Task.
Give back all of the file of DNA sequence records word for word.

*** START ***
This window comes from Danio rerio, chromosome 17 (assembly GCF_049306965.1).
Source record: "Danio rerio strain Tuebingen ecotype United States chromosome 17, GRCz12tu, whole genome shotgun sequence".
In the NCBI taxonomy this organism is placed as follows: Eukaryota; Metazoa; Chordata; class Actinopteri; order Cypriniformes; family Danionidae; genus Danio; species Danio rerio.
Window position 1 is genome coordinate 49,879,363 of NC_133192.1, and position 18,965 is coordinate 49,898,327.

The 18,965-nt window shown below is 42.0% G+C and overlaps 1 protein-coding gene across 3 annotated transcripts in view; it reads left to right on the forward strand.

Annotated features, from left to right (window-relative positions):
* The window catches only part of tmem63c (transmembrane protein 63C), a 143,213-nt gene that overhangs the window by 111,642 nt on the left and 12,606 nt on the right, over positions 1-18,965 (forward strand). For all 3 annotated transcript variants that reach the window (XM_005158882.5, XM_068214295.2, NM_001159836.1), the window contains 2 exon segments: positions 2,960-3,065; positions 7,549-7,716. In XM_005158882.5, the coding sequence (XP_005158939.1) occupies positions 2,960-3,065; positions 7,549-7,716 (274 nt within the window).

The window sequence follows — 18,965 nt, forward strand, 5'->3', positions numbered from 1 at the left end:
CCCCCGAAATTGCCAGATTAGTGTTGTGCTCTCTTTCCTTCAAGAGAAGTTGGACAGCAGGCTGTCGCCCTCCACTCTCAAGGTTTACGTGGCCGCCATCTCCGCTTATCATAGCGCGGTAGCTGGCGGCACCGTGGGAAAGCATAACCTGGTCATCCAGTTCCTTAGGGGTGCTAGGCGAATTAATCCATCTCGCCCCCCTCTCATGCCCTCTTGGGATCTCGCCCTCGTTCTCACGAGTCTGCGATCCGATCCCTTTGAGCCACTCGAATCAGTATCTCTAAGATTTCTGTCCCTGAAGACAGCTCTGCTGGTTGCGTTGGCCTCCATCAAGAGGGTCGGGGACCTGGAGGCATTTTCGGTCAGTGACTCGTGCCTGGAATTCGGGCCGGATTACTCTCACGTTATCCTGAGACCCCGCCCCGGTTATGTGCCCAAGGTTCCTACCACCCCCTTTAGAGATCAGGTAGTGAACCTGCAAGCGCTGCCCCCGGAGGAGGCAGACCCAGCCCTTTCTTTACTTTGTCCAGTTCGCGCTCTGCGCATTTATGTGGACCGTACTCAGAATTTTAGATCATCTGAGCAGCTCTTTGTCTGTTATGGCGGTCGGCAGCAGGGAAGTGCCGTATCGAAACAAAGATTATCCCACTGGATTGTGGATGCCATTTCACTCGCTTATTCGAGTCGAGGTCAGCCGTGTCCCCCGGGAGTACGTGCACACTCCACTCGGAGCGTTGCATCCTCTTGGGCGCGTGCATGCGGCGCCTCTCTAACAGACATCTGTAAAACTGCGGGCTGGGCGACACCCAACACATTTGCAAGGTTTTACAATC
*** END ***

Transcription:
This window comes from Danio rerio, chromosome 17 (assembly GCF_049306965.1).
Source record: "Danio rerio strain Tuebingen ecotype United States chromosome 17, GRCz12tu, whole genome shotgun sequence".
In the NCBI taxonomy this organism is placed as follows: Eukaryota; Metazoa; Chordata; class Actinopteri; order Cypriniformes; family Danionidae; genus Danio; species Danio rerio.
Window position 1 is genome coordinate 49,879,363 of NC_133192.1, and position 18,965 is coordinate 49,898,327.

The 18,965-nt window shown below is 42.0% G+C and overlaps 1 protein-coding gene across 3 annotated transcripts in view; it reads left to right on the forward strand.

Annotated features, from left to right (window-relative positions):
* The window catches only part of tmem63c (transmembrane protein 63C), a 143,213-nt gene that overhangs the window by 111,642 nt on the left and 12,606 nt on the right, over positions 1-18,965 (forward strand). For all 3 annotated transcript variants that reach the window (XM_005158882.5, XM_068214295.2, NM_001159836.1), the window contains 2 exon segments: positions 2,960-3,065; positions 7,549-7,716. In XM_005158882.5, the coding sequence (XP_005158939.1) occupies positions 2,960-3,065; positions 7,549-7,716 (274 nt within the window).

The window sequence follows — 18,965 nt, forward strand, 5'->3', positions numbered from 1 at the left end:
CCCCCGAAATTGCCAGATTAGTGTTGTGCTCTCTTTCCTTCAAGAGAAGTTGGACAGCAGGCTGTCGCCCTCCACTCTCAAGGTTTACGTGGCCGCCATCTCCGCTTATCATAGCGCGGTAGCTGGCGGCACCGTGGGAAAGCATAACCTGGTCATCCAGTTCCTTAGGGGTGCTAGGCGAATTAATCCATCTCGCCCCCCTCTCATGCCCTCTTGGGATCTCGCCCTCGTTCTCACGAGTCTGCGATCCGATCCCTTTGAGCCACTCGAATCAGTATCTCTAAGATTTCTGTCCCTGAAGACAGCTCTGCTGGTTGCGTTGGCCTCCATCAAGAGGGTCGGGGACCTGGAGGCATTTTCGGTCAGTGACTCGTGCCTGGAATTCGGGCCGGATTACTCTCACGTTATCCTGAGACCCCGCCCCGGTTATGTGCCCAAGGTTCCTACCACCCCCTTTAGAGATCAGGTAGTGAACCTGCAAGCGCTGCCCCCGGAGGAGGCAGACCCAGCCCTTTCTTTACTTTGTCCAGTTCGCGCTCTGCGCATTTATGTGGACCGTACTCAGAATTTTAGATCATCTGAGCAGCTCTTTGTCTGTTATGGCGGTCGGCAGCAGGGAAGTGCCGTATCGAAACAAAGATTATCCCACTGGATTGTGGATGCCATTTCACTCGCTTATTCGAGTCGAGGTCAGCCGTGTCCCCCGGGAGTACGTGCACACTCCACTCGGAGCGTTGCATCCTCTTGGGCGCGTGCATGCGGCGCCTCTCTAACAGACATCTGTAAAACTGCGGGCTGGGCGACACCCAACACATTTGCAAGGTTTTACAATC